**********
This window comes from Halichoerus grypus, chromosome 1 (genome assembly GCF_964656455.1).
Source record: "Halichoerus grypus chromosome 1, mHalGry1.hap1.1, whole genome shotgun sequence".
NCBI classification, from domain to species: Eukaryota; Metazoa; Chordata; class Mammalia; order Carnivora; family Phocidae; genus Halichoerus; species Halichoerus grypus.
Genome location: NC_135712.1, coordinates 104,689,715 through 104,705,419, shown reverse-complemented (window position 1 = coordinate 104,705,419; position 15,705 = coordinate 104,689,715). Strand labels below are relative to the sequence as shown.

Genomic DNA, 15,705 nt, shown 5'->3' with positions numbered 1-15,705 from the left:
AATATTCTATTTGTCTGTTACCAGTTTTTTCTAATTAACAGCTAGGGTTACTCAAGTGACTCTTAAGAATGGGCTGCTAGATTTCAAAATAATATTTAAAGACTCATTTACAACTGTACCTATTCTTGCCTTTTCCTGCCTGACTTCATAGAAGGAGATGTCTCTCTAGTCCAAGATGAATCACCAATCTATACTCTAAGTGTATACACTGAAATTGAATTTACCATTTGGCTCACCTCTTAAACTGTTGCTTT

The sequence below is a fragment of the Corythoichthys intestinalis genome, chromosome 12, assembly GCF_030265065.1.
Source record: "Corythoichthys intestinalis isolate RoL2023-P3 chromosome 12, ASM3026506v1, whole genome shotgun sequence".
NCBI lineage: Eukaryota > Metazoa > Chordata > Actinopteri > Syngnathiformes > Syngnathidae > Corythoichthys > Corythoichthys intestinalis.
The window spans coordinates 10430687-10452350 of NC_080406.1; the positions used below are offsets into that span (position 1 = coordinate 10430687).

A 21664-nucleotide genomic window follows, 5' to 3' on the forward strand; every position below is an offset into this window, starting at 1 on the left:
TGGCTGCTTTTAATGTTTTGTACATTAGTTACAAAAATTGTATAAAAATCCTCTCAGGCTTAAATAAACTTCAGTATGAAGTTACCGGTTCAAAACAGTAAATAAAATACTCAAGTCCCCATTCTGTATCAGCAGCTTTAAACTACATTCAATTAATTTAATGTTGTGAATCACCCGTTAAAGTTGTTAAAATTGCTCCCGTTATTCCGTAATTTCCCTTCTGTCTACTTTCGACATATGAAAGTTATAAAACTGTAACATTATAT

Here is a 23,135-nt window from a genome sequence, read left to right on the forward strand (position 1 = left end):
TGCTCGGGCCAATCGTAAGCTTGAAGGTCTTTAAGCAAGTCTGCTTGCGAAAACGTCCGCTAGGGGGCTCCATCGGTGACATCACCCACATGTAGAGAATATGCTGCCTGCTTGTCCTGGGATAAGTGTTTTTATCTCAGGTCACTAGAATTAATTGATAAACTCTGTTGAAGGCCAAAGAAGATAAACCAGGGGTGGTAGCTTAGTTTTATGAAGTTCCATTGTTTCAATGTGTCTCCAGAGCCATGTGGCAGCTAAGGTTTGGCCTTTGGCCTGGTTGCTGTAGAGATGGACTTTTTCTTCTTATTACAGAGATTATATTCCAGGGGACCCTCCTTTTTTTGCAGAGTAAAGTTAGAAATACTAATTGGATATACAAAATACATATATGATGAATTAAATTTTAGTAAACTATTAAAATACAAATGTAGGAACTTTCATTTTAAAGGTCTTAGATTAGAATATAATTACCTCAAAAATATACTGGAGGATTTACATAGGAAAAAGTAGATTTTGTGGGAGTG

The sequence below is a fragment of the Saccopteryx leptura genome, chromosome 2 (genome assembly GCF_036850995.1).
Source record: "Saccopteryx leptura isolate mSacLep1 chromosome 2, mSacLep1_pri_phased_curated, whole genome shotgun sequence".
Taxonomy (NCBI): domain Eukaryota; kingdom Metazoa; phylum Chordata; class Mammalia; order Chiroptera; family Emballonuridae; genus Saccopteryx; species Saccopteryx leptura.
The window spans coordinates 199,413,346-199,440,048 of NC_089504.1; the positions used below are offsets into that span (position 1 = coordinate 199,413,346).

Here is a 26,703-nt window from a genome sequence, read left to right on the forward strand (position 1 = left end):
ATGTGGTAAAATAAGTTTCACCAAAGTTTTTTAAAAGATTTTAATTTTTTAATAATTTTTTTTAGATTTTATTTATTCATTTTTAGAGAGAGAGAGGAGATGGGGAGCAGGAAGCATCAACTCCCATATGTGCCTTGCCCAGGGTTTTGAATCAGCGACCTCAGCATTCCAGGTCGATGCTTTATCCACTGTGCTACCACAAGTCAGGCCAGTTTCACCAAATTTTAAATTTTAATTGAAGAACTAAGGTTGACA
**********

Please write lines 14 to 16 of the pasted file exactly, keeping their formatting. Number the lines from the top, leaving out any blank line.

TGCTCGGGCCAATCGTAAGCTTGAAGGTCTTTAAGCAAGTCTGCTTGCGAAAACGTCCGCTAGGGGGCTCCATCGGTGACATCACCCACATGTAGAGAATATGCTGCCTGCTTGTCCTGGGATAAGTGTTTTTATCTCAGGTCACTAGAATTAATTGATAAACTCTGTTGAAGGCCAAAGAAGATAAACCAGGGGTGGTAGCTTAGTTTTATGAAGTTCCATTGTTTCAATGTGTCTCCAGAGCCATGTGGCAGCTAAGGTTTGGCCTTTGGCCTGGTTGCTGTAGAGATGGACTTTTTCTTCTTATTACAGAGATTATATTCCAGGGGACCCTCCTTTTTTTGCAGAGTAAAGTTAGAAATACTAATTGGATATACAAAATACATATATGATGAATTAAATTTTAGTAAACTATTAAAATACAAATGTAGGAACTTTCATTTTAAAGGTCTTAGATTAGAATATAATTACCTCAAAAATATACTGGAGGATTTACATAGGAAAAAGTAGATTTTGTGGGAGTG

The sequence below is a fragment of the Saccopteryx leptura genome, chromosome 2 (genome assembly GCF_036850995.1).
Source record: "Saccopteryx leptura isolate mSacLep1 chromosome 2, mSacLep1_pri_phased_curated, whole genome shotgun sequence".